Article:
Place:Welland, Ontario, Canada

Coordinates43°N 79.2°W
Located inOntario, Canada     (1845 - 1970)
Also located inUpper Canada, Canada     (1792 - 1841)
Canada West, Canada     (1841 - 1867)
See alsoHome District, Upper Canada, Canadaadministrative district 1792-1800
Niagara District, Upper Canada, Canadaadministrative district 1800-1850
Niagara, Ontario, Canadacounty municipality which replaced Welland County in 1970

This article is based on Wikipedia and also on various articles in Ontario GenWeb

Welland County is an historic county in the Canadian province of Ontario. The county was established from sections of Lincoln and Haldimand in 1845, but until 1851 continued to be unified with them, first as the Niagara District, and then from 1849 onwards as the Unified Counties of Lincoln, Welland and Haldimand.

The county was named after the Welland River which, in turn, had been named by John Graves Simcoe after a stream in Lincolnshire, England. Niagara Falls, and the townships surrounding it were among the earliest settlements in Upper Canada.

The most significant thing in the history of Welland County was the building of the Welland Canal and the canal's effect on transportation since its completion. Niagara Falls made the Niagara River impassible to shipping, yet there was a great impetus to get goods from the inland of Canada down to Lake Ontario and onward to the ports on the St Lawrence River.

The first Welland Canal was completed in 1829 and during the 19th century two further canal improvement projects took place. A third occurred between 1913 and 1932. The steepness of the Niagara Escarpment obliged the building of 26 locks on the final canal of the 19th century which were reduced to eight in the 20th century Welland Ship Canal.
For more information on the Welland Canal, see Wikipedia.

In 1970, Lincoln and Welland Counties were amalgamated to form the Regional Municipality of Niagara. NOTE: In some census and election records from the late 19th century, the townships of Pelham and Wainfleet (which can be seen on the map below) were enumerated as part of Monck County. However, Monck never existed as a county in the political sense, but only as an electoral district.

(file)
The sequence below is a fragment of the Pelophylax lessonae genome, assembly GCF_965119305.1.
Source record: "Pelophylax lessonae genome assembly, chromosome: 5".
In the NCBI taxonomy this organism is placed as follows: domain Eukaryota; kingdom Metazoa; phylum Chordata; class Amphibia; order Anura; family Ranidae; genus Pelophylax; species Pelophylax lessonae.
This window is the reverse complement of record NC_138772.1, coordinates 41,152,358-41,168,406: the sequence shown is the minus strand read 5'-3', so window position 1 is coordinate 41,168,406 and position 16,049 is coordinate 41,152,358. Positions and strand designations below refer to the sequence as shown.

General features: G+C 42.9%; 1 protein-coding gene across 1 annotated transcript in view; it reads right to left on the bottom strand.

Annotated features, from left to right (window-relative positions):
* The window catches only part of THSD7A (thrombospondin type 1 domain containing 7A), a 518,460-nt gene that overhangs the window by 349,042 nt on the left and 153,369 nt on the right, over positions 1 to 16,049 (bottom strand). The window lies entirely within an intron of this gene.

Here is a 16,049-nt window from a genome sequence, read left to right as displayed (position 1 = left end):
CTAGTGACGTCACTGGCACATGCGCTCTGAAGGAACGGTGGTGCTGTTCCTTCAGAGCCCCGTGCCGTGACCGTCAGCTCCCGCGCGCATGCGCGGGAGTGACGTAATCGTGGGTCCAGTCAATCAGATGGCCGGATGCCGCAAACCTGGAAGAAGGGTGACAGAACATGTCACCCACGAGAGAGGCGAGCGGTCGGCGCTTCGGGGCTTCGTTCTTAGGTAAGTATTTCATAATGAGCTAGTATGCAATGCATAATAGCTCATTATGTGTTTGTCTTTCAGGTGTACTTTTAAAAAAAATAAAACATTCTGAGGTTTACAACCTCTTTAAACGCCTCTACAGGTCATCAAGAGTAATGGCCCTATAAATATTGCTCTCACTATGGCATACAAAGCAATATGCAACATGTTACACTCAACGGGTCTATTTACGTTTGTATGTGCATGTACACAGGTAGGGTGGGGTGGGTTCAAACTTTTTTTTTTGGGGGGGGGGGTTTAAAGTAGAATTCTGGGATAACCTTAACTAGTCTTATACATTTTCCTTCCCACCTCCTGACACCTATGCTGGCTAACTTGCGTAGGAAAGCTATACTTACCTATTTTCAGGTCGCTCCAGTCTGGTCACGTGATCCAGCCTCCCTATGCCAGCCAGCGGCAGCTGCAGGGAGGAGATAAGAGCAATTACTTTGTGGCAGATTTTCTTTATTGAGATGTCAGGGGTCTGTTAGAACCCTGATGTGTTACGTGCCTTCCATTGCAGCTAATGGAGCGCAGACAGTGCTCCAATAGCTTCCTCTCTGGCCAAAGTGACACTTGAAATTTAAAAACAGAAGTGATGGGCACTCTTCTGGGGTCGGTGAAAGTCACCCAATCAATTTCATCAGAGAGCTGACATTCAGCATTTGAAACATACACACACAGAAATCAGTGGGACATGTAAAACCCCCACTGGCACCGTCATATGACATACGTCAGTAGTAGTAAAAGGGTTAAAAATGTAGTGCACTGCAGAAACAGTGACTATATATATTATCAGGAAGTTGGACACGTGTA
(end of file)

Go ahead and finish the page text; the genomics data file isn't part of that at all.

The map of Welland County circa 1951 from Ontario Archives locates the individual townships, city, towns and villages of the county. (Click at the bottom of the page to see the map enlarged.)

A sketchmap from Ontario GenWeb provides a simple illustration of the location of the former townships.

Historic Townships

  • Bertie Township: Area 34,486 acres (139.56 km2), facing Lake Erie and the Niagara River. Organized in 1784. Named in honour of Peregrine Bertie, 3rd Duke of Ancaster and Kesteven. Population centres: Fort Erie, Bridgeburg and Ridgeway.
  • Crowland Township: Area 18,871 acres (76.37 km2), bounded by other Welland townships on all sides. Organized in 1788 and named from an ancient town in Lincolnshire. Veterans of Butler's Rangers were the first settlers. Population centre: Welland.
  • Humberstone Township: area 29,477 acres (119.29 km2), facing Lake Erie between Bertie and Wainfleet. Opened in 1787 and named for the Lincolnshire town.